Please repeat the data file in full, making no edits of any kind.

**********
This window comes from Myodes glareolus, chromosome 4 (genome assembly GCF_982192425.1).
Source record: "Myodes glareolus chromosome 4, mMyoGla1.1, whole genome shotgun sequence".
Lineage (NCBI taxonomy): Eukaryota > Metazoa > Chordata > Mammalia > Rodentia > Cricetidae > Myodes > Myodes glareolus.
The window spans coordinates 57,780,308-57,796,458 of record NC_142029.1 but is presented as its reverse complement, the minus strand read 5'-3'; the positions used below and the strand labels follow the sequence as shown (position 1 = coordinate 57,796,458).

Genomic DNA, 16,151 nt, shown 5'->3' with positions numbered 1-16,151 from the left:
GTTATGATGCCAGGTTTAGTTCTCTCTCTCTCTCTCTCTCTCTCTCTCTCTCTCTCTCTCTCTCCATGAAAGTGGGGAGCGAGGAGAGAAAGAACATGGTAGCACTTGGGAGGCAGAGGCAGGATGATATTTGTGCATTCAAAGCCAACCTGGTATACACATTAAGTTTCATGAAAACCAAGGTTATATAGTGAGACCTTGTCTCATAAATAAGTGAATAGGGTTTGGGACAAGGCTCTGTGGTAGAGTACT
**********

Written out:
This window comes from Myodes glareolus, chromosome 4 (genome assembly GCF_982192425.1).
Source record: "Myodes glareolus chromosome 4, mMyoGla1.1, whole genome shotgun sequence".
Lineage (NCBI taxonomy): Eukaryota > Metazoa > Chordata > Mammalia > Rodentia > Cricetidae > Myodes > Myodes glareolus.
The window spans coordinates 57,780,308-57,796,458 of record NC_142029.1 but is presented as its reverse complement, the minus strand read 5'-3'; the positions used below and the strand labels follow the sequence as shown (position 1 = coordinate 57,796,458).

Genomic DNA, 16,151 nt, shown 5'->3' with positions numbered 1-16,151 from the left:
GTTATGATGCCAGGTTTAGTTCTCTCTCTCTCTCTCTCTCTCTCTCTCTCTCTCTCTCTCTCTCCATGAAAGTGGGGAGCGAGGAGAGAAAGAACATGGTAGCACTTGGGAGGCAGAGGCAGGATGATATTTGTGCATTCAAAGCCAACCTGGTATACACATTAAGTTTCATGAAAACCAAGGTTATATAGTGAGACCTTGTCTCATAAATAAGTGAATAGGGTTTGGGACAAGGCTCTGTGGTAGAGTACT